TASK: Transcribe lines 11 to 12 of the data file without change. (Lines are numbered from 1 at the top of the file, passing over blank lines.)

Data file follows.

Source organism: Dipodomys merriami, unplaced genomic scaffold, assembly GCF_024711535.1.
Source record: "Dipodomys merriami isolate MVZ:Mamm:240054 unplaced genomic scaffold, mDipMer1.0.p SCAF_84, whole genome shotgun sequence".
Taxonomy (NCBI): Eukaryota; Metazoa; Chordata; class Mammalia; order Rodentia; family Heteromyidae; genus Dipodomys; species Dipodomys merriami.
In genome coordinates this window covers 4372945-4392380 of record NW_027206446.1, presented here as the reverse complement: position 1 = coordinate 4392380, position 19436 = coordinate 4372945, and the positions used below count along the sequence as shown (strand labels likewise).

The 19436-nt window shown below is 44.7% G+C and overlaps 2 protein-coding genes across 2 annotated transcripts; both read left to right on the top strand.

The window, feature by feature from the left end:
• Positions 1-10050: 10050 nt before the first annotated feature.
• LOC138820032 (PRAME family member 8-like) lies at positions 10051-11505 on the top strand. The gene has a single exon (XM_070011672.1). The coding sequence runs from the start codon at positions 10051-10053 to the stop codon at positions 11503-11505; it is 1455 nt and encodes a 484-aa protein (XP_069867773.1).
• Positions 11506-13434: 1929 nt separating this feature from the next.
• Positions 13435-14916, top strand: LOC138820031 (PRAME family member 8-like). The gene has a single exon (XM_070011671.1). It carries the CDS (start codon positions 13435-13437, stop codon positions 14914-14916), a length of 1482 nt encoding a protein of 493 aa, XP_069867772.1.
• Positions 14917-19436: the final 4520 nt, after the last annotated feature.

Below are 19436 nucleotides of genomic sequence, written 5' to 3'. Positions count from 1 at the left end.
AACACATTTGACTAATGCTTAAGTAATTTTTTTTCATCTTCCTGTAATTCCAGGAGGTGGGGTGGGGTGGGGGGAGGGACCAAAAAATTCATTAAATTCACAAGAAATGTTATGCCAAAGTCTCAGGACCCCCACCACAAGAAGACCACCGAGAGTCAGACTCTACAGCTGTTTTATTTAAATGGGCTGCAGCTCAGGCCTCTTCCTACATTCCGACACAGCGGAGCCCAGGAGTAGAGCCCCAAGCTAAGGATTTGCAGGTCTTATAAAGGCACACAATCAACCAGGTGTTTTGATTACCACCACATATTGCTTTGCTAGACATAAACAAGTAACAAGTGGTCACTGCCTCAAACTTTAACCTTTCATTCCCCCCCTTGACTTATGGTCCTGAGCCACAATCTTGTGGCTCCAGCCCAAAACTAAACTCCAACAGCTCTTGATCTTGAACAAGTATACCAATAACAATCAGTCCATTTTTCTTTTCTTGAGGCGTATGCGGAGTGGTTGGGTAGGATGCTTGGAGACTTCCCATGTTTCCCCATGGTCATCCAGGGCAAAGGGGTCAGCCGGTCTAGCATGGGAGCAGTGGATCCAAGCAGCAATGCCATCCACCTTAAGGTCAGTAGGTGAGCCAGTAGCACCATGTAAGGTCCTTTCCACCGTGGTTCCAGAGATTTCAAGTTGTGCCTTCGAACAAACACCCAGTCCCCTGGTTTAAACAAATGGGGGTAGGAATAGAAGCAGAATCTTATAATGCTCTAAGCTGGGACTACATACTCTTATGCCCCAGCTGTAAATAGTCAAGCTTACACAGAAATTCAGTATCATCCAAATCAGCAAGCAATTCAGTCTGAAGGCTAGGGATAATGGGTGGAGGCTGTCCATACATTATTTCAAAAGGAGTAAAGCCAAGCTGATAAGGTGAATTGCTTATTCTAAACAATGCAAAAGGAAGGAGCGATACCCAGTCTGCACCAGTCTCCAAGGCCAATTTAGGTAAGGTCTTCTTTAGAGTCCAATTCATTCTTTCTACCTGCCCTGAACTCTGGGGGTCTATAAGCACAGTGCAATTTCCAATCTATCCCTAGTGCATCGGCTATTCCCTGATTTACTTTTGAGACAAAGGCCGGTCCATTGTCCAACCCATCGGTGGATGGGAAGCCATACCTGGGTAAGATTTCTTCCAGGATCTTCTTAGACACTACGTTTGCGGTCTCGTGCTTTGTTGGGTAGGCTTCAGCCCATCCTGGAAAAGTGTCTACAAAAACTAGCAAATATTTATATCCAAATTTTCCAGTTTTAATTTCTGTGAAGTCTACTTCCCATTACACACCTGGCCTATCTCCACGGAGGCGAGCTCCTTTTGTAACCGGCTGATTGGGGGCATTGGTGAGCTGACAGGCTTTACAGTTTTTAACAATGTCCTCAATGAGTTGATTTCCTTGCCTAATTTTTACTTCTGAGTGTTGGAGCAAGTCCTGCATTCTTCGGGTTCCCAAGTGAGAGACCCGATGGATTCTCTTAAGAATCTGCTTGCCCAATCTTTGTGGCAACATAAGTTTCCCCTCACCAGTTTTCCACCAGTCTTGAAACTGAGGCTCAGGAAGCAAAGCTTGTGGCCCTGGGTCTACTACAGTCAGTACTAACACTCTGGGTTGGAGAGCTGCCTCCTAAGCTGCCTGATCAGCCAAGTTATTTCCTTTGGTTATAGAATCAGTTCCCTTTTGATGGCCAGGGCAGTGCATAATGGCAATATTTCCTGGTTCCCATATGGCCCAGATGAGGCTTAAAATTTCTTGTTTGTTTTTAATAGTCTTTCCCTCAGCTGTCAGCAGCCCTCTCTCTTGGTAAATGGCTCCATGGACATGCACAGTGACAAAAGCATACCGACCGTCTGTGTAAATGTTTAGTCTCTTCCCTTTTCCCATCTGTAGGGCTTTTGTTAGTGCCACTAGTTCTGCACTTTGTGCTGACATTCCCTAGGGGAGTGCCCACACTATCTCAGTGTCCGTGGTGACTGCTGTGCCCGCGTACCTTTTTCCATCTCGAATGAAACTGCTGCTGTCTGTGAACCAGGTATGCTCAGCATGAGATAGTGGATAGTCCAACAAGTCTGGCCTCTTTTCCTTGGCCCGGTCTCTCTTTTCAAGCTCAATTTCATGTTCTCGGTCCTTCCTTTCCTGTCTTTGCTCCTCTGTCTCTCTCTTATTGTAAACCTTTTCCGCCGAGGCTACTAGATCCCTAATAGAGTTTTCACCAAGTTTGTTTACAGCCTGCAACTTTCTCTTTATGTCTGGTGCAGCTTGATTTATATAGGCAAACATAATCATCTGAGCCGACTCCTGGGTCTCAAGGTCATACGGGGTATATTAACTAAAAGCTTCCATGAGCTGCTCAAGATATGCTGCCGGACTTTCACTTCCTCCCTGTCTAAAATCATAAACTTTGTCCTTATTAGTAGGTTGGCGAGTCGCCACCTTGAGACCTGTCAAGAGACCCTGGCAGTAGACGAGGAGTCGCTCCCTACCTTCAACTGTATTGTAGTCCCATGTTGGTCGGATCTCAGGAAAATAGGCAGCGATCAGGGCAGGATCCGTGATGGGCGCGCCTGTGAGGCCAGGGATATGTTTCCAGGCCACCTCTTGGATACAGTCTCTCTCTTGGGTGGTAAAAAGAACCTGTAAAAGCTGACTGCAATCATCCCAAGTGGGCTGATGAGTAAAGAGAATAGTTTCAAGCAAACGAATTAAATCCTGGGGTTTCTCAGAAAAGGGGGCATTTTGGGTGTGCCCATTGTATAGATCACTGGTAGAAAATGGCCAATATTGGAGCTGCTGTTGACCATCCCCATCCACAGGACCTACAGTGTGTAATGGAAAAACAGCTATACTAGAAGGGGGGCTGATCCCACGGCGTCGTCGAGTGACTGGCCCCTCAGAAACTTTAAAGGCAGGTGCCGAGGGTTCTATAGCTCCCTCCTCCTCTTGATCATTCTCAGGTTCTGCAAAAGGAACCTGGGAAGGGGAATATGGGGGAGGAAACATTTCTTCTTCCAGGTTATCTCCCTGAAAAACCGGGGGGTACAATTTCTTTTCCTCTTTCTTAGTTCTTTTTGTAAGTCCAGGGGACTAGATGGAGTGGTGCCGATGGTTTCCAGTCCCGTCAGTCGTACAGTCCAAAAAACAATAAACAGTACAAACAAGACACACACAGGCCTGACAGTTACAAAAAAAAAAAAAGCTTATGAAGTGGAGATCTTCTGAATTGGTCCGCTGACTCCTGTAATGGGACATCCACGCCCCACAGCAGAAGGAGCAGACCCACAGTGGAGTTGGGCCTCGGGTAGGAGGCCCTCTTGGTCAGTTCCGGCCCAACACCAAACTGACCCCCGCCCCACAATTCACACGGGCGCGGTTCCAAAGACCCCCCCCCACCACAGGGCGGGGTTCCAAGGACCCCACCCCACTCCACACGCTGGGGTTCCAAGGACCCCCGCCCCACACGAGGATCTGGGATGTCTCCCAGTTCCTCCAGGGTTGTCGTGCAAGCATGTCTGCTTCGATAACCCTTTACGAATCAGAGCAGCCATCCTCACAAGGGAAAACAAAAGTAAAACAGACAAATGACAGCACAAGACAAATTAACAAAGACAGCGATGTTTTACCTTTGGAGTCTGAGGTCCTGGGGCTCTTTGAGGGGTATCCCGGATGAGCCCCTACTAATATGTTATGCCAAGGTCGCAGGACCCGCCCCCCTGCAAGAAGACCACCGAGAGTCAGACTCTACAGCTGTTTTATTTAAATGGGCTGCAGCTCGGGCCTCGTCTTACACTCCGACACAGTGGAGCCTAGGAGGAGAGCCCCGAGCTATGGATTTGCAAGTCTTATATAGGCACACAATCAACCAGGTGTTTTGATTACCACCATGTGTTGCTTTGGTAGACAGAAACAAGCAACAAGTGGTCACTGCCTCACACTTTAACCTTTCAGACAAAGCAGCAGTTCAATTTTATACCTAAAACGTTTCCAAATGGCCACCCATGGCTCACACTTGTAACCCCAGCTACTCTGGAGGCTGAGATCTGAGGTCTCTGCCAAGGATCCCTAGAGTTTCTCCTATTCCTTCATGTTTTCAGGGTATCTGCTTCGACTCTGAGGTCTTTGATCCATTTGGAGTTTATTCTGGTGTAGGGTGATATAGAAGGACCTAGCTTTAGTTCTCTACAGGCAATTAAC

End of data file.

• Positions 14917-19436: the final 4520 nt, after the last annotated feature.

Below are 19436 nucleotides of genomic sequence, written 5' to 3'. Positions count from 1 at the left end.